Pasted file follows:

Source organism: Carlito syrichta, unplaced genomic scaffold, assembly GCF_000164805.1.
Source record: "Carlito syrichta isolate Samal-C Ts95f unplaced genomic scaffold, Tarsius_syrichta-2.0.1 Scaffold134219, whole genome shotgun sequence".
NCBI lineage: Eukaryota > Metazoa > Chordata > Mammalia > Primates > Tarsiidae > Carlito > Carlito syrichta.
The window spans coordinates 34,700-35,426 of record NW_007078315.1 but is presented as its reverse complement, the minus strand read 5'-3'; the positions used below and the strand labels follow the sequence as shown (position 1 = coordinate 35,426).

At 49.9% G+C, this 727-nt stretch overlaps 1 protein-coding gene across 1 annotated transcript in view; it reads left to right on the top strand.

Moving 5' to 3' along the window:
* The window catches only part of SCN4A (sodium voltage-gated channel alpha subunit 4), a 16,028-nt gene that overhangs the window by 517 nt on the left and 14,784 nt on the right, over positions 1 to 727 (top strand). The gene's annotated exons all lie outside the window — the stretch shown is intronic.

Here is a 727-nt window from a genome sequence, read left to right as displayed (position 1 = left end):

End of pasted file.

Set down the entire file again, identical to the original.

Source organism: Carlito syrichta, unplaced genomic scaffold, assembly GCF_000164805.1.
Source record: "Carlito syrichta isolate Samal-C Ts95f unplaced genomic scaffold, Tarsius_syrichta-2.0.1 Scaffold134219, whole genome shotgun sequence".
NCBI lineage: Eukaryota > Metazoa > Chordata > Mammalia > Primates > Tarsiidae > Carlito > Carlito syrichta.
The window spans coordinates 34,700-35,426 of record NW_007078315.1 but is presented as its reverse complement, the minus strand read 5'-3'; the positions used below and the strand labels follow the sequence as shown (position 1 = coordinate 35,426).

At 49.9% G+C, this 727-nt stretch overlaps 1 protein-coding gene across 1 annotated transcript in view; it reads left to right on the top strand.

Moving 5' to 3' along the window:
* The window catches only part of SCN4A (sodium voltage-gated channel alpha subunit 4), a 16,028-nt gene that overhangs the window by 517 nt on the left and 14,784 nt on the right, over positions 1 to 727 (top strand). The gene's annotated exons all lie outside the window — the stretch shown is intronic.

Here is a 727-nt window from a genome sequence, read left to right as displayed (position 1 = left end):